I’ve laid out already what the most likely outcome of last night’s vote was, but a lot of people are asking a more optimistic(/desperate) question: is there any way whatsoever Britain could stay in the EU?
The answer is yes, but it is very unlikely. It would involve three things: A willingness to keep the UK in the union from EU leaders, a willingness from Brexit winners to have another vote, and British public support.
EU leaders' priority now is drawing a line under this and hoping no-one else holds a referendum. But what incentive do they want to follow? The most obvious, and the one which seems to be on offer, is the punishment incentive. They're going to hurt us in order to discourage others. Martin Schulz, the president of the European parliament, told the Guardian today he wanted the UK out of Europe as soon as possible. “Proceedings under Article 50 of the Treaty on European Union will have to be launched,” an EU fact sheet said. That suggests they are going to pile on the pressure for the UK to enter into Brexit negotiations sooner rather than later – certainly earlier than the three months David Cameron envisages. Once Article 50 kicks off, it’s the UK vs everyone else, with its back against the wall because of a two-year deadline. It is not a good negotiating position.
But there is another incentive. Maybe European leaders are looking at videos like this or this and concluding that Brits might just change their mind if they were presented with another deal. They'd probably have to find some sort of special name for it. Associate status – something like that. But basically, it would amount to still being in the EU. This is an old tactic of theirs. When France, Holland and Ireland voted against them, they came up with some sweeteners and then went back and asked the country again until they gave the right answer. They could well try that again, especially if they thought it might work.
But there are downsides to this strategy. Would you also encourage other countries to rock the boat by rewarding the UK for doing so? And anyway, Europe didn’t seem keen to offer David Cameron many concessions when he went seeking negotiations ahead of the referendum. Would they have changed their minds now?
Even if they did offer some concession, would the winners of the Brexit vote be willing to take a risk with another vote? We are basically talking about Boris Johnson here, with Michael Gove helping out. They both looked a bit over-awed by the magnitude of what they’d done today. Combined with harsh economic news, moves in Scotland to hold another independence referendum, a threat to British sovereignty in Gibraltar and renewed trouble in Northern Ireland, they might have shocked themselves into welcoming a deal. After all, Johnson isn’t Nigel Farage. He doesn’t actually believe this stuff. He’s only on this side because it was useful to him.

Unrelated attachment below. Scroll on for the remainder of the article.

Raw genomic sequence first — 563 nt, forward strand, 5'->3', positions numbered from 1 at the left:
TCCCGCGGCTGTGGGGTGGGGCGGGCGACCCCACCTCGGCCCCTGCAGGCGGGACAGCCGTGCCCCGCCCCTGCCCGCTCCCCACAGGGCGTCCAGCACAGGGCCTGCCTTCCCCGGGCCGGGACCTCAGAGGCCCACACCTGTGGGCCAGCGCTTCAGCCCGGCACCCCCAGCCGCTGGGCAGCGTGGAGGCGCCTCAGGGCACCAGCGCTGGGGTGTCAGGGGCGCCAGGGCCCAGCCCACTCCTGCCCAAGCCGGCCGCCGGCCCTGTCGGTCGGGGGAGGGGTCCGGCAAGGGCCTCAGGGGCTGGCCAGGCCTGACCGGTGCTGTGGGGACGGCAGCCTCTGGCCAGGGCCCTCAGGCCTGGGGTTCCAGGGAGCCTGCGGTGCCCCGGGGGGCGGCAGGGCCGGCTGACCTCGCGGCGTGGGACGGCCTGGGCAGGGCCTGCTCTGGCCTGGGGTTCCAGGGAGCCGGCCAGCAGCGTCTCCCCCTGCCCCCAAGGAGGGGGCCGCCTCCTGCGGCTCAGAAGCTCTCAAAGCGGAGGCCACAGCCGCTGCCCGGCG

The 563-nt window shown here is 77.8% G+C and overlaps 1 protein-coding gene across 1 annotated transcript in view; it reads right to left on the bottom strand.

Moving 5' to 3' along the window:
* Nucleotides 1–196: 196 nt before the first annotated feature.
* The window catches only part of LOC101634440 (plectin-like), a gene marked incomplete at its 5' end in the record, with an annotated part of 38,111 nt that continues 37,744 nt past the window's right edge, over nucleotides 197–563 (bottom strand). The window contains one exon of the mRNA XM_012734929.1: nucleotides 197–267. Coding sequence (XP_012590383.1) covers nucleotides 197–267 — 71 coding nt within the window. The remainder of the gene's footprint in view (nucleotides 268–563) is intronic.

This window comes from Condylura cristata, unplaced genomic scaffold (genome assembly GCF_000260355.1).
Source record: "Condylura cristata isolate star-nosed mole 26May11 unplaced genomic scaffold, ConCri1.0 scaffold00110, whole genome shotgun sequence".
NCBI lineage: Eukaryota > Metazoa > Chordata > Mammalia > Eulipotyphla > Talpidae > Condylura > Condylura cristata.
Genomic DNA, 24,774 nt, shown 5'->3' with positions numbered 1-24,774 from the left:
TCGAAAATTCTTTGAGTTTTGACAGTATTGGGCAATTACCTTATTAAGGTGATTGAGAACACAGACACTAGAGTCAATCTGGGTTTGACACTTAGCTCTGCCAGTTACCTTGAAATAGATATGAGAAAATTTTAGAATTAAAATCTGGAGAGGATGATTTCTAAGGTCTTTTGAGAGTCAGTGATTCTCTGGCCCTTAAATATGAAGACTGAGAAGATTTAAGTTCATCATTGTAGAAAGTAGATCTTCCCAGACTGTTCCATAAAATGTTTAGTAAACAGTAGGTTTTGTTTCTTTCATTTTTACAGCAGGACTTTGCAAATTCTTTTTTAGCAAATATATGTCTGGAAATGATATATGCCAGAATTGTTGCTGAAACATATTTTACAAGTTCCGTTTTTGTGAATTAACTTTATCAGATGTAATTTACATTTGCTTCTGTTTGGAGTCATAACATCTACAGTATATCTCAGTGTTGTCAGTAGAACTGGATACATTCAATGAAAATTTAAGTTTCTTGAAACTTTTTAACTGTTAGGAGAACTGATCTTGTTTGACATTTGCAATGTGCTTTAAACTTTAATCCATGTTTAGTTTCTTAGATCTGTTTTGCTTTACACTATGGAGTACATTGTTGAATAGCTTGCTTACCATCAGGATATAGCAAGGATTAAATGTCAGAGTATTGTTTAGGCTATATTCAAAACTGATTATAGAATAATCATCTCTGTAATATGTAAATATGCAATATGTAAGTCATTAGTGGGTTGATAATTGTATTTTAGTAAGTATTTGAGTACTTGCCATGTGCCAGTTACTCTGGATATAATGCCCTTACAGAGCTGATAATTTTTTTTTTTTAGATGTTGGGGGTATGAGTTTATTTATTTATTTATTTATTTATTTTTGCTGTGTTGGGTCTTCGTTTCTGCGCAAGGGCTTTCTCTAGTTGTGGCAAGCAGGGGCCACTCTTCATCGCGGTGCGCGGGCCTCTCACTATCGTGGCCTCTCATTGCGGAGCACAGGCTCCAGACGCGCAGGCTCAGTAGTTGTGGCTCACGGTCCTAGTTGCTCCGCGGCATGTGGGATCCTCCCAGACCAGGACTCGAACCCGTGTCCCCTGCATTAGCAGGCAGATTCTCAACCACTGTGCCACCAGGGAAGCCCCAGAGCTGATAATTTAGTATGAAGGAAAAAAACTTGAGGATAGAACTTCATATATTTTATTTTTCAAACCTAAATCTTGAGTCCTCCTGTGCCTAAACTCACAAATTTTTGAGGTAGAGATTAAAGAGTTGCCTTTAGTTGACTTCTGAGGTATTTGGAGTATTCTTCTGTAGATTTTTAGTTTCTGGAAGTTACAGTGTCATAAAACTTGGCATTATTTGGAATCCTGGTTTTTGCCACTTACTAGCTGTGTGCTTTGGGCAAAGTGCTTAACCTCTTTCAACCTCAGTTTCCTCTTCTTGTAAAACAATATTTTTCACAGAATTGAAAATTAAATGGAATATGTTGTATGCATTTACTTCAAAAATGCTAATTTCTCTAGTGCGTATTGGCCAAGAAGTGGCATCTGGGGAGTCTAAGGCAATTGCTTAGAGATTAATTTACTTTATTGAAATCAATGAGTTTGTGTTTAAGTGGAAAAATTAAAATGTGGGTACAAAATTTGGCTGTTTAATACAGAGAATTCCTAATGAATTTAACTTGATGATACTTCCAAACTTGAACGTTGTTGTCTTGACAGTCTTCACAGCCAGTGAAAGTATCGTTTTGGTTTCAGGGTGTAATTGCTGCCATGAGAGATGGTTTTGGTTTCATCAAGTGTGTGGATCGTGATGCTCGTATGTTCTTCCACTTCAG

If another deal was offered, Johnson would either have to hold a referendum again or perhaps a general election. Given what happened to Cameron this morning, it may not be a route which appeals to his sense of self preservation. And even then, he might struggle to even get to hold the vote. Under the Fixed Term Parliament Act, a general election before 2020 would require two thirds of all MPs to call for one, which Labour may not support if they don’t feel the timing works for them.
The only other way Johnson could hold an election is if he got his MPs to back a motion of no confidence in his own government, which is rather odd but again perfectly possible. There’d then be a 14-day period for someone to try to form a government followed by another general election. So again: possible. But again: there are a lot of unknowns in that calculation. And that’s before you even get to the vote.
Would Brits U-turn?
After all that, would the British public even offer a different vote to the one they made last night? It’s unclear. Sure, this morning people seem shocked, but then all that comes from the same TV stations and social media users (like myself) who were confidently predicting Remain. The disconnect between medialand and En-ger-land is severe. Perhaps even economic chaos and recession won’t be enough to scare people out of supporting Brexit.
And there is a massive face-off at the heart of the British public’s relationship with the EU. Freedom of movement is non-negotiable. And one senses it is freedom of movement, more than anything, which the British public rejected last night. So even once all the practicalities go, that problem still remains. Perhaps a jolt of recession would make them reassess how much of a priority they place on reducing immigration.
So there you have it. Could Britain stay in the EU? Sure. If European leaders want to scribble a deal on the back of a napkin and make it constitutionally possible they just need to do it. But there are an awful lot of variables there and all the circumstances and incentives need to be perfectly aligned for it to happen.
And yet, for all that, it is possible. And the worse the economic impact of Brexit in the days to come, the more tempting it might be for those on both sides to explore options for compromise.